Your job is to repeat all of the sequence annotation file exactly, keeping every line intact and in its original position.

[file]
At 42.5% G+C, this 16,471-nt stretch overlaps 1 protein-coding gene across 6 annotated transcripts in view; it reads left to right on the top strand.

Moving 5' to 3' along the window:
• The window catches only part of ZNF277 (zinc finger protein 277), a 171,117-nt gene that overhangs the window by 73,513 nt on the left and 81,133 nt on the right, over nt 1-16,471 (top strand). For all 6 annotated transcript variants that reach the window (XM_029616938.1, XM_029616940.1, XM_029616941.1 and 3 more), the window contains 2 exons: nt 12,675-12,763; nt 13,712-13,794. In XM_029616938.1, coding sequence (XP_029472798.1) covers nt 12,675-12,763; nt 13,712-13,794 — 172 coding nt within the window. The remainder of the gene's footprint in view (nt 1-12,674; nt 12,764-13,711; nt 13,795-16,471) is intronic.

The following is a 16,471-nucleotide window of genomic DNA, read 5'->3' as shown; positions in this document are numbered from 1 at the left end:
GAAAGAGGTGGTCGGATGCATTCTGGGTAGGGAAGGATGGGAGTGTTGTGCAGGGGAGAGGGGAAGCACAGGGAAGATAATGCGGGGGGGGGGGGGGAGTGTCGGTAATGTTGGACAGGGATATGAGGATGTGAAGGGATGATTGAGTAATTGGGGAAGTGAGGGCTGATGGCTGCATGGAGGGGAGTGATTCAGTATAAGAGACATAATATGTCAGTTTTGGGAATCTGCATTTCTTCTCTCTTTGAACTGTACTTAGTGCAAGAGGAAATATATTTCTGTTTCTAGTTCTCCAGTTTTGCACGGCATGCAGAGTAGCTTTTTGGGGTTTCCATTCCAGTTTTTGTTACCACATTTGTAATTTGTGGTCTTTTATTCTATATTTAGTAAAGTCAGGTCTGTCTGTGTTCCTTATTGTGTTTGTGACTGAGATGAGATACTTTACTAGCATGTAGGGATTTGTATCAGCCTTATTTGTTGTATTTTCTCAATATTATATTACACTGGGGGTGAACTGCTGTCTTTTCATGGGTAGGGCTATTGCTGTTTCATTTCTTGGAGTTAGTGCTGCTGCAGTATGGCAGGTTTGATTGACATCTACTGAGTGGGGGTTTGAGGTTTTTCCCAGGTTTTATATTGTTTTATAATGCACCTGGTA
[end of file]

At 42.5% G+C, this 16,471-nt stretch overlaps 1 protein-coding gene across 6 annotated transcripts in view; it reads left to right on the top strand.

Moving 5' to 3' along the window:
• The window catches only part of ZNF277 (zinc finger protein 277), a 171,117-nt gene that overhangs the window by 73,513 nt on the left and 81,133 nt on the right, over nt 1-16,471 (top strand). For all 6 annotated transcript variants that reach the window (XM_029616938.1, XM_029616940.1, XM_029616941.1 and 3 more), the window contains 2 exons: nt 12,675-12,763; nt 13,712-13,794. In XM_029616938.1, coding sequence (XP_029472798.1) covers nt 12,675-12,763; nt 13,712-13,794 — 172 coding nt within the window. The remainder of the gene's footprint in view (nt 1-12,674; nt 12,764-13,711; nt 13,795-16,471) is intronic.

The following is a 16,471-nucleotide window of genomic DNA, read 5'->3' as shown; positions in this document are numbered from 1 at the left end:
GAAAGAGGTGGTCGGATGCATTCTGGGTAGGGAAGGATGGGAGTGTTGTGCAGGGGAGAGGGGAAGCACAGGGAAGATAATGCGGGGGGGGGGGGGGAGTGTCGGTAATGTTGGACAGGGATATGAGGATGTGAAGGGATGATTGAGTAATTGGGGAAGTGAGGGCTGATGGCTGCATGGAGGGGAGTGATTCAGTATAAGAGACATAATATGTCAGTTTTGGGAATCTGCATTTCTTCTCTCTTTGAACTGTACTTAGTGCAAGAGGAAATATATTTCTGTTTCTAGTTCTCCAGTTTTGCACGGCATGCAGAGTAGCTTTTTGGGGTTTCCATTCCAGTTTTTGTTACCACATTTGTAATTTGTGGTCTTTTATTCTATATTTAGTAAAGTCAGGTCTGTCTGTGTTCCTTATTGTGTTTGTGACTGAGATGAGATACTTTACTAGCATGTAGGGATTTGTATCAGCCTTATTTGTTGTATTTTCTCAATATTATATTACACTGGGGGTGAACTGCTGTCTTTTCATGGGTAGGGCTATTGCTGTTTCATTTCTTGGAGTTAGTGCTGCTGCAGTATGGCAGGTTTGATTGACATCTACTGAGTGGGGGTTTGAGGTTTTTCCCAGGTTTTATATTGTTTTATAATGCACCTGGTA